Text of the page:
DBCDE releases submissions to the Media Access Review Discussion Report

Wednesday, 10 March 2010 14:38pm

The Department of Broadband, Communications and the Digital Economy (DBCDE) has released submissions to the Media Access Review Discussion Report.

A large number of submissions were made from Deaf and hearing impaired representative groups, blind and vision impaired representative groups, industry, media access groups, and individuals. Issues discussed included the captioning and audio description (AD) of televised and online content, multichannels, and emergency and advertising information. You can read the submissions at the DBCDE website. Below are summaries of submissions by representative and industry groups.

Most submissions called for regulatory certainty surrounding legislative requirements of access to media. At present, there is some crossover between access requirements contained in the Broadcasting Services Act 1992 (Cth) and the Disability Discrimination Act 1992 (Cth).

Representative Groups

Deaf and hearing impaired groups included the Deafness Forum of Australia (DFA) and Deaf Australia (DA), the Deafness Council of Western Australia (DCWA) and the Parent Council for Deaf Education (PCDE). The DFA believes that 2013 is too long to wait for a follow-up review. All groups support captioning targets of 100% of all programming (not just 6.00am to 12.00 am), both for free-to-air and subscription television. The groups believe that current captioning requirements of primary free-to-air channels should be required of digital multichannels immediately after analog switch-off.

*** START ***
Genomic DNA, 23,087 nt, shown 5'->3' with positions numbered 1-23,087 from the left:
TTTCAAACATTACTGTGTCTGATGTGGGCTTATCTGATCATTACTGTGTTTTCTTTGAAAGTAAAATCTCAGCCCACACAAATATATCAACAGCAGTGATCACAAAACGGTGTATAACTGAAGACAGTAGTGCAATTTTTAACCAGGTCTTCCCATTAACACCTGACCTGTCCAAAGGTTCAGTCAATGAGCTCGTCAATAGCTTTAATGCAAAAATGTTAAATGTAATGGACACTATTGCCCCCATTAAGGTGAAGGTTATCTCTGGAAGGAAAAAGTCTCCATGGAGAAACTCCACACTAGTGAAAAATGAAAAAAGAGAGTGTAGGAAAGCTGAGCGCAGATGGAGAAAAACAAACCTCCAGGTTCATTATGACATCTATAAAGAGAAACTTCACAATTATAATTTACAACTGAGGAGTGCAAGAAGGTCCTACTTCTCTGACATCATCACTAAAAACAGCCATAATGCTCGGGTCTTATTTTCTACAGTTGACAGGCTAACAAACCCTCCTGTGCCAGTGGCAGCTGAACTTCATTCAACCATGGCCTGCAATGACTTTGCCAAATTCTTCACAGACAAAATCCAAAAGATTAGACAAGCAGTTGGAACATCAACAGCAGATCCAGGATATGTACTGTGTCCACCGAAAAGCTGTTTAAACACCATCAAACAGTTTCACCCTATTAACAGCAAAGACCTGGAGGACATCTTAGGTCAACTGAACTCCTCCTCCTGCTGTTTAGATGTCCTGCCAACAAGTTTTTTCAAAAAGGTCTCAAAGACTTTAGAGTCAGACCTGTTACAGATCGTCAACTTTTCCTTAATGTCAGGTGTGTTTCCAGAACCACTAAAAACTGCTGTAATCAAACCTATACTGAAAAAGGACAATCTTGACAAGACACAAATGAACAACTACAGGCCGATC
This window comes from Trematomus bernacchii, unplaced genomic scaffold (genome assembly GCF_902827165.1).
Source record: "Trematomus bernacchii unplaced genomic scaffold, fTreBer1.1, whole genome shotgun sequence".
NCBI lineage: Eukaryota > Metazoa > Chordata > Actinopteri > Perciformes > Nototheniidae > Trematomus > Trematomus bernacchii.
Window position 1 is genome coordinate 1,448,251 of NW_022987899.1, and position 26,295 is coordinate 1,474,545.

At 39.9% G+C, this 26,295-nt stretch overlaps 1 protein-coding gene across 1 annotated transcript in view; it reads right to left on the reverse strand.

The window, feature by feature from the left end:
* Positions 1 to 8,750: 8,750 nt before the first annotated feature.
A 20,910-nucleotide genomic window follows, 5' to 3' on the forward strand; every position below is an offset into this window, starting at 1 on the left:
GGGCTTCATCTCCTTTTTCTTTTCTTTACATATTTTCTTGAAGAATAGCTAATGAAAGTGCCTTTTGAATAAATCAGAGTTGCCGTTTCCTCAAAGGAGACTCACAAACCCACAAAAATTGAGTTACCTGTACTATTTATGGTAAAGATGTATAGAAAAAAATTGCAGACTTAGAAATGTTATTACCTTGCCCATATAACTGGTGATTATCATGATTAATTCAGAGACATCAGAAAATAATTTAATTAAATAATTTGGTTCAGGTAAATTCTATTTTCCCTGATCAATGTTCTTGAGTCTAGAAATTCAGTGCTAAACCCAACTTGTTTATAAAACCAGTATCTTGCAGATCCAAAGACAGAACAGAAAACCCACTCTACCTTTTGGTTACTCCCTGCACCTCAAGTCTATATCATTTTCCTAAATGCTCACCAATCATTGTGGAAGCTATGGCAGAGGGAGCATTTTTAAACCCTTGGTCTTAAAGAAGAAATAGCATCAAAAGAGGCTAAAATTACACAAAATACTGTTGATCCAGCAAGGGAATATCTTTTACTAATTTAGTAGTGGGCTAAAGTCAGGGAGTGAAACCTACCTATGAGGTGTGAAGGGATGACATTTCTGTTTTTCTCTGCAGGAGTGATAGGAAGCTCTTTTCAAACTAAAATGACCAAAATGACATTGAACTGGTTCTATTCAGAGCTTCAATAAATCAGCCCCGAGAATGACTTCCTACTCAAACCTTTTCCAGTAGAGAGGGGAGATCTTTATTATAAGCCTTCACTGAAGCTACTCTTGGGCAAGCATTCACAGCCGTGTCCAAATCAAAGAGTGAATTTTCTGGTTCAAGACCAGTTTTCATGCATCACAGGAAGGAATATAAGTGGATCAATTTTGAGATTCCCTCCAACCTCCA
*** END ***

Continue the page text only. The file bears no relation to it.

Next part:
The groups noted that caption quality is a major issue, stating that ‘poor quality captions are as bad as no captions at all’. The groups do not support a voluntary industry standard for AD and captioning of DVD and Blu-Ray content, as one already exists, which the DFA believes is largely ignored. The DCWA disagreed with the Report that the refurbishment of cinemas for access is a purely commercial decision, and that cinema access is greatly important. The DFA and DA noted that it is imperative that emergency information be captioned. The PCDE stressed the importance of captioning of film and online content for education.